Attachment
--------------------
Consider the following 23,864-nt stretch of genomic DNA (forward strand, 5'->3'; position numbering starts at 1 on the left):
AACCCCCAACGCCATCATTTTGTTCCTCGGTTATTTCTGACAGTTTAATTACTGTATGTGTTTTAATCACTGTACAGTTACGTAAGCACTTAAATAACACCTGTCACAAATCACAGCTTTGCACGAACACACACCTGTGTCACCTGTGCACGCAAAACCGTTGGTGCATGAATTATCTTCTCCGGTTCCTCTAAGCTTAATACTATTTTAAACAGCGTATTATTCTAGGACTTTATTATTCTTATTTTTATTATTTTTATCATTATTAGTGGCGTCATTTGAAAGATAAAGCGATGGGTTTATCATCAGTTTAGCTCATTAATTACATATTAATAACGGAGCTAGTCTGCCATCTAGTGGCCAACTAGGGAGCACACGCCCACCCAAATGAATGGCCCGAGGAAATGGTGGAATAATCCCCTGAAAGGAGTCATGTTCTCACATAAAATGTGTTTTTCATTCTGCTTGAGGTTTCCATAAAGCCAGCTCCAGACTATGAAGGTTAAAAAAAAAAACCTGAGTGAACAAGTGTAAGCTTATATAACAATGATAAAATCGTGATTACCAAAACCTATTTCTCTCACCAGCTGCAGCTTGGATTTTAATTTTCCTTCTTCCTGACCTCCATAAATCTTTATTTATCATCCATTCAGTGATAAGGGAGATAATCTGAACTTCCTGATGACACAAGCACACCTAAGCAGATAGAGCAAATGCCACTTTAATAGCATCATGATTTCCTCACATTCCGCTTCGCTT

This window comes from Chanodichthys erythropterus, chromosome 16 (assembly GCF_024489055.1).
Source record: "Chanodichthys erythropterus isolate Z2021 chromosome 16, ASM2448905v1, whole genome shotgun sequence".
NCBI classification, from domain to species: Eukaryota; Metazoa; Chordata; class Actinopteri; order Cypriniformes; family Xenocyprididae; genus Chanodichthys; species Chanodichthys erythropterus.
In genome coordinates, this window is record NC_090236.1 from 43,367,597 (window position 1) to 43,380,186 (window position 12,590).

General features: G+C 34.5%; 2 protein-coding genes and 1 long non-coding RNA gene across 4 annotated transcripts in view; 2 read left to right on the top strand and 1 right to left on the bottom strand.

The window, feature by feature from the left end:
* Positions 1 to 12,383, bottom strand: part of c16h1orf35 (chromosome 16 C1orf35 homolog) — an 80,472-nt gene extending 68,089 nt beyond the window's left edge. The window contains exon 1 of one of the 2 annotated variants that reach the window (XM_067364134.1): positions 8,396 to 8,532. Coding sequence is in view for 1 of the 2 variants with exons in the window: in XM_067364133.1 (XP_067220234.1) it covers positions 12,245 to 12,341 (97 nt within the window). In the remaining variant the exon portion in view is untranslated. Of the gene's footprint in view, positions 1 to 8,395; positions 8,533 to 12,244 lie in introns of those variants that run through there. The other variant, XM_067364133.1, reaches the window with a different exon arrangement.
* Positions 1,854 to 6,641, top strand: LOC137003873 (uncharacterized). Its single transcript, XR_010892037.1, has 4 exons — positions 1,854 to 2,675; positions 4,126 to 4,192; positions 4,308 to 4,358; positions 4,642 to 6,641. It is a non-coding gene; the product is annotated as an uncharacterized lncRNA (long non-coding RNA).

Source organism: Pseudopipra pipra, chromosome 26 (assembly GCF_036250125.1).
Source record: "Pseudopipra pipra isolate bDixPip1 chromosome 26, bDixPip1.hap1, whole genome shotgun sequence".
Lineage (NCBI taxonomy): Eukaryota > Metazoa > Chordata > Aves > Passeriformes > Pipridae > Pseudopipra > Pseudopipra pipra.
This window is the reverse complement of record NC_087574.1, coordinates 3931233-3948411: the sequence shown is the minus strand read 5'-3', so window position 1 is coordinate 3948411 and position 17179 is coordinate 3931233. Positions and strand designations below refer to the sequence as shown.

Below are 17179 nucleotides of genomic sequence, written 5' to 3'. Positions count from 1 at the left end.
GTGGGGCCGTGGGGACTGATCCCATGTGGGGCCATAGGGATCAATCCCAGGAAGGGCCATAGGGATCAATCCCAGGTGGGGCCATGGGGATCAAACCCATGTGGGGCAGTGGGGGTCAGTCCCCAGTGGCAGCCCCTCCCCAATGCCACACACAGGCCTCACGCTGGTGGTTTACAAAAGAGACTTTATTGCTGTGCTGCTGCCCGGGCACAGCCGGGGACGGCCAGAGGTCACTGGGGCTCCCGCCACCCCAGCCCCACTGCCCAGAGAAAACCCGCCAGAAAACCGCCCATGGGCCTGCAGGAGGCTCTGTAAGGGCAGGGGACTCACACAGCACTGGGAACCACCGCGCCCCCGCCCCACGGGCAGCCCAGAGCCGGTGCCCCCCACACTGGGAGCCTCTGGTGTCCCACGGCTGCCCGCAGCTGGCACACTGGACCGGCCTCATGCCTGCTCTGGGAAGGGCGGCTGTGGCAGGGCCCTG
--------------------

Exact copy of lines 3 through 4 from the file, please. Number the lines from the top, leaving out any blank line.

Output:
This window comes from Chanodichthys erythropterus, chromosome 16 (assembly GCF_024489055.1).
Source record: "Chanodichthys erythropterus isolate Z2021 chromosome 16, ASM2448905v1, whole genome shotgun sequence".